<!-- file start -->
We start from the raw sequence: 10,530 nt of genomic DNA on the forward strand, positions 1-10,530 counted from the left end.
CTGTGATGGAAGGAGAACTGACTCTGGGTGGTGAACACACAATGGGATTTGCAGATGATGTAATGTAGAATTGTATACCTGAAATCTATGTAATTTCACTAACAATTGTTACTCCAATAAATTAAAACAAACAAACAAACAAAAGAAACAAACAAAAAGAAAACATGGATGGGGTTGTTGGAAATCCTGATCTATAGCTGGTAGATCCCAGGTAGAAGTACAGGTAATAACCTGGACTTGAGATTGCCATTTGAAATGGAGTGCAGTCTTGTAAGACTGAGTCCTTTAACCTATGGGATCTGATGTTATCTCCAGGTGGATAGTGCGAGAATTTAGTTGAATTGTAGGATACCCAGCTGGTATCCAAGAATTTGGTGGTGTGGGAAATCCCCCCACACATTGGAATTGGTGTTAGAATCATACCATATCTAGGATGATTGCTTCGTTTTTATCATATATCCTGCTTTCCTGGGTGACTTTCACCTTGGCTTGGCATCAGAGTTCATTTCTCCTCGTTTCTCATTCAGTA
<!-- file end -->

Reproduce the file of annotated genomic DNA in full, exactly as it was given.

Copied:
We start from the raw sequence: 10,530 nt of genomic DNA on the forward strand, positions 1-10,530 counted from the left end.
CTGTGATGGAAGGAGAACTGACTCTGGGTGGTGAACACACAATGGGATTTGCAGATGATGTAATGTAGAATTGTATACCTGAAATCTATGTAATTTCACTAACAATTGTTACTCCAATAAATTAAAACAAACAAACAAACAAAAGAAACAAACAAAAAGAAAACATGGATGGGGTTGTTGGAAATCCTGATCTATAGCTGGTAGATCCCAGGTAGAAGTACAGGTAATAACCTGGACTTGAGATTGCCATTTGAAATGGAGTGCAGTCTTGTAAGACTGAGTCCTTTAACCTATGGGATCTGATGTTATCTCCAGGTGGATAGTGCGAGAATTTAGTTGAATTGTAGGATACCCAGCTGGTATCCAAGAATTTGGTGGTGTGGGAAATCCCCCCACACATTGGAATTGGTGTTAGAATCATACCATATCTAGGATGATTGCTTCGTTTTTATCATATATCCTGCTTTCCTGGGTGACTTTCACCTTGGCTTGGCATCAGAGTTCATTTCTCCTCGTTTCTCATTCAGTA